• Despite vowing specifically not to make our military the world's policeman or to engage in nation building, American presidents have undertaken or continued such exercises. Obama has seemed determined to reduce America's role as the world's policeman and nation-builder

  • The war that was supposed to follow the Cold War, according to the late Samuel Huntington, was to be a war between civilizations, with Islam and China improbably allied against what Huntington called Western Civilization, by which he meant the United States

  • Forget all the headlines about immigration, security and drug issues during President Barack Obama's visit to Mexico: the most important (and least noticed) result of his trip may have dealt with an entirely different topic - student exchanges

  • The current argument is over intervention in the Syrian civil war. But to what American purpose? As always, democracy promotion, Washington says. Is this either politically or militarily feasible in Syria today? What relevance has this to America's terrorist threat?

  • What if America's ultimate exit strategy for the Syrian conflict is to have it grind on ad infinitum because there's very little advantage to doing anything else? Increasingly, it's Russia that has the most to lose from the ongoing hostilities in Syria

  • President Obama's speech declaring that the United States is not committed to 'perpetual war' signals no swift end to America's fight against terrorism. But it does lay out his redirection from the previous open-ended Bush policy that went beyond self-defense

  • The Syrian war is spreading fast, engulfing all of its Middle East neighbors and risking even larger conflicts, while leaving the pertinent question: What's to be done before the region explodes? So what should the United States and Russia do now?

  • Something very unusual happened at the OAS annual foreign ministers' meeting: the United States and Mexico won a diplomatic victory over authoritarian populist governments that wanted a free hand to suppress human rights monitors and critical media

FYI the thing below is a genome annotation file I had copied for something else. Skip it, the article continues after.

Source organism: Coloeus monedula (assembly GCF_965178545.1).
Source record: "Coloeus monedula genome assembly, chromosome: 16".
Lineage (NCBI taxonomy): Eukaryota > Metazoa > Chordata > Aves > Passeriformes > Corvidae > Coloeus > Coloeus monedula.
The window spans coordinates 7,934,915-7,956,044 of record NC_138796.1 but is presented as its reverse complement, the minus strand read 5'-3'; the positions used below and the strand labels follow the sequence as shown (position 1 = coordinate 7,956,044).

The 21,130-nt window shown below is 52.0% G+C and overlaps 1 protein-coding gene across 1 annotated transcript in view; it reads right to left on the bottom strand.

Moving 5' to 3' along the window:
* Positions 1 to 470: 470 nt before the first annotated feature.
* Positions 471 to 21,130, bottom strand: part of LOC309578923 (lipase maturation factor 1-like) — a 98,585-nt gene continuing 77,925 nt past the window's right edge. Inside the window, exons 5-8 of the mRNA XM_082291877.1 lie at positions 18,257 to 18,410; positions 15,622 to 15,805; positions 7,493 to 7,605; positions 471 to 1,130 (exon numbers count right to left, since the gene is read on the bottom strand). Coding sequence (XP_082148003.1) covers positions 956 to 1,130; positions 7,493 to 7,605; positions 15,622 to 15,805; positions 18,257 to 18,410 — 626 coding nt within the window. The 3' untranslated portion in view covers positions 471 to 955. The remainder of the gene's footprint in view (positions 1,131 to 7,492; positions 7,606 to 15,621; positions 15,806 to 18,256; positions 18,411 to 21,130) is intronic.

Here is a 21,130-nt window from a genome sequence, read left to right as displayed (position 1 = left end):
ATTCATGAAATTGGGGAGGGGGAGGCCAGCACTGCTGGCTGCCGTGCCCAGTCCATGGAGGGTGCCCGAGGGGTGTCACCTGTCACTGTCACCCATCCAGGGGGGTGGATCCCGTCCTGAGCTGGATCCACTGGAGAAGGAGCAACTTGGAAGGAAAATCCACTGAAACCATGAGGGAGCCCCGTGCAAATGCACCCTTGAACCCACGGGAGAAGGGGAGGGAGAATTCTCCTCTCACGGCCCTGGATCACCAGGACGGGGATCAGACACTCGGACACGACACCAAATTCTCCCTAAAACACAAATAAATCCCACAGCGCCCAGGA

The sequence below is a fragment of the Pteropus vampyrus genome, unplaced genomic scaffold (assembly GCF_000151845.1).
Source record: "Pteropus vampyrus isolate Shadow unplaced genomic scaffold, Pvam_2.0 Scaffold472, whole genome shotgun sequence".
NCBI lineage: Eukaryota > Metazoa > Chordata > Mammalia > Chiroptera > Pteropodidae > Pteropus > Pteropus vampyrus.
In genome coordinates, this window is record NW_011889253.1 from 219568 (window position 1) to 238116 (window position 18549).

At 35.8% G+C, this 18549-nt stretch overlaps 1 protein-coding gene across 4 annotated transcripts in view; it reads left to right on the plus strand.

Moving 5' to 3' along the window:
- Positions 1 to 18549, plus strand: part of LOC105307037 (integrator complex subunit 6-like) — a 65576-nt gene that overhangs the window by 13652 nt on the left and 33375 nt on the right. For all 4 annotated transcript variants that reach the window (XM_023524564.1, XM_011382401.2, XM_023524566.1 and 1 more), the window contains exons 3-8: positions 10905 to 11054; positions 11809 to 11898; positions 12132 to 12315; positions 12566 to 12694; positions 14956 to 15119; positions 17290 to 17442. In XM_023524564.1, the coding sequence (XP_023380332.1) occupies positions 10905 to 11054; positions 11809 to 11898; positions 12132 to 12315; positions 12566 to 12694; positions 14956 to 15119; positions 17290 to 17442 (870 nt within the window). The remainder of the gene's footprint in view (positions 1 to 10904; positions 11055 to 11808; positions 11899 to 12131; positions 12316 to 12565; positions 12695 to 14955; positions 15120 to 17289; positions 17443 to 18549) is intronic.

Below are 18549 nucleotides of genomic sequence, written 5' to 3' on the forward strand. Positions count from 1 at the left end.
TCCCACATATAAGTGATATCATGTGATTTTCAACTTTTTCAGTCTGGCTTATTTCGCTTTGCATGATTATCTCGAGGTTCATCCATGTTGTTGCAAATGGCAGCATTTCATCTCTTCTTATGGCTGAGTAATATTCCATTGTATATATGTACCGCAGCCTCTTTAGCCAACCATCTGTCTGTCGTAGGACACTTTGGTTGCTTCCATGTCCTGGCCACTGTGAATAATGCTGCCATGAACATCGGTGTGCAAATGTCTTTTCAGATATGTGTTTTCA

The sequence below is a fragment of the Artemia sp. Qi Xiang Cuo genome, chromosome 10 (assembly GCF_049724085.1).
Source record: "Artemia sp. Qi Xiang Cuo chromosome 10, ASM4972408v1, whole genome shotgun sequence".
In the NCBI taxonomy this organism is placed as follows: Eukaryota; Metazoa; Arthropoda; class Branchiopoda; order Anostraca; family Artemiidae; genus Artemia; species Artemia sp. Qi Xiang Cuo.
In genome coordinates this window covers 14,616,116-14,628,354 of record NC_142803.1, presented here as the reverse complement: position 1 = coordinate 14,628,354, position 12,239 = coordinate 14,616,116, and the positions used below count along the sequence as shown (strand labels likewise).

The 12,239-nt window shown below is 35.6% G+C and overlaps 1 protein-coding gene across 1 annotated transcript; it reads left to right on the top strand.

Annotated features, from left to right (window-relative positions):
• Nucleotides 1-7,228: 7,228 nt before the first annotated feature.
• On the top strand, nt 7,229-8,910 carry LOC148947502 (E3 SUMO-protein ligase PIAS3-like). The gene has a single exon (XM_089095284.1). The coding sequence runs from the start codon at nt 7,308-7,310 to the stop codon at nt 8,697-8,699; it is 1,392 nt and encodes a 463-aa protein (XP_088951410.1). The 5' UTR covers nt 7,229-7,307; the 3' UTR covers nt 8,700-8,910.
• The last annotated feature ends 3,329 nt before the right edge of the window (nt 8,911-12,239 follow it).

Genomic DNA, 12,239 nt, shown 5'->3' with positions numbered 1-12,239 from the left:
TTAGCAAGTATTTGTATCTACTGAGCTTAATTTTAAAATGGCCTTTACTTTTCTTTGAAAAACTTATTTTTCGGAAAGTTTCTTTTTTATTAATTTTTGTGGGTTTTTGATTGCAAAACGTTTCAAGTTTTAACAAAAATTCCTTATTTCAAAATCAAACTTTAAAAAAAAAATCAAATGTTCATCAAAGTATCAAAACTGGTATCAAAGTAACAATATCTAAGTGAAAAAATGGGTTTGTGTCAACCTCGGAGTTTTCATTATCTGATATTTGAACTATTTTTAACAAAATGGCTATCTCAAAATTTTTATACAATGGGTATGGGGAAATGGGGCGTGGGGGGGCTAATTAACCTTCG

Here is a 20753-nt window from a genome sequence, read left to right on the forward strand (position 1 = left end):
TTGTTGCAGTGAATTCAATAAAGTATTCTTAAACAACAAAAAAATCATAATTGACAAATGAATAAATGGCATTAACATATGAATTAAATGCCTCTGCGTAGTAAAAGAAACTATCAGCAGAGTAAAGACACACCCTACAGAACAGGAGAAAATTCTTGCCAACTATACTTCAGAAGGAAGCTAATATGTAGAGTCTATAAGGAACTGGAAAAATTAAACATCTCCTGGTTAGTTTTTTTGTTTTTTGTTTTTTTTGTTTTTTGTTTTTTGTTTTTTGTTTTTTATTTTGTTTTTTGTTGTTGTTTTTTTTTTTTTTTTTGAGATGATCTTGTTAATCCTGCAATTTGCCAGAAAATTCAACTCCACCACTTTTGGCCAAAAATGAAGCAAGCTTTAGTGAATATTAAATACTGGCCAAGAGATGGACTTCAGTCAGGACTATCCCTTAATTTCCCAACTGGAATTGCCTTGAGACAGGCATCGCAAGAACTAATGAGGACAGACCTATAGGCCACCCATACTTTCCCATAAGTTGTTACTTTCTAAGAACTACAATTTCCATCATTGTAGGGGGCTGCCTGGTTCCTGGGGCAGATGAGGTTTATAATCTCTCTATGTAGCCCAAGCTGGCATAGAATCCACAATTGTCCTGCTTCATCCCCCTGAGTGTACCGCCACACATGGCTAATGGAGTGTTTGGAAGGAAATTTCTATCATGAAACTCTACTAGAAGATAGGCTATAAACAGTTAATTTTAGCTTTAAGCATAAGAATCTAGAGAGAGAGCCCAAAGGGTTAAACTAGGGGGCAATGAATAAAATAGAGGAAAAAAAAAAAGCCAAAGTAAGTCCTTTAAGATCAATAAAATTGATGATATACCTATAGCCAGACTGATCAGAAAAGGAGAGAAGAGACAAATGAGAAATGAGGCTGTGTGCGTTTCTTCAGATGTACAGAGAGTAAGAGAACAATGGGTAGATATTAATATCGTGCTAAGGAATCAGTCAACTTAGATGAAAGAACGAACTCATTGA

• A great deal has been written about the miserable failure of the Iraq war. Much lost -- 4,500 American lives and $2.2 trillion dollars, 13 percent of the national debt -- and little if anything gained. We traded one despot for another, and now Iraq is on the verge of civil war

  • The Iraqi state, post-Saddam and post-US occupation, struggles to hold together even on a good day. But events in Syria are testing its resilience more than any shock since the country was carved out of the ruins of the Ottoman Empire

  • Secretary of State John Kerry says there is a 'finite amount of time' for talks on Iran's nuclear program. Kerry made the warning during talks with Gulf Arab leaders, as he continues his first overseas trip as America's top diplomat

  • International law progresses through violations. We invented targeted assassination and we had to push it. At first there were protrusions that made it hard to insert into the legal molds. Now, it is in the center of the bounds of legitimacy

  • It is more than a year since the last American troops withdrew from Iraq and America's goals in Iraq appear contradictory. Iraq seems to be fading from the US consciousness with extraordinary speed. So where does that leave the US - Iraqi relationship today?

  • The Middle East along with the larger Islamic world are the perfect demonstration of a 'world on fire'. When have we ever seen such widespread turmoil, destruction and death as we are witnessing right now?

  • The overall failure of American foreign policy during the first Obama presidency was foreseeable. He appointed advisers from past administrations representing the conventional liberal views of the period. In military matters, he inevitably was the prisoner of the Pentagon

  • The worst type of history is that inspired by political rivalry. The Iraq story is no exception; the received wisdom is largely shaped by Democrats vilifying the legacy of George W. Bush. The result is that most of the criticism focuses on the invasion itself and its aftermath

  • The so-called 'reset' aimed at improving ties between the United States and Russia did bring concrete results. But now, analysts say relations between the two countries are deteriorating again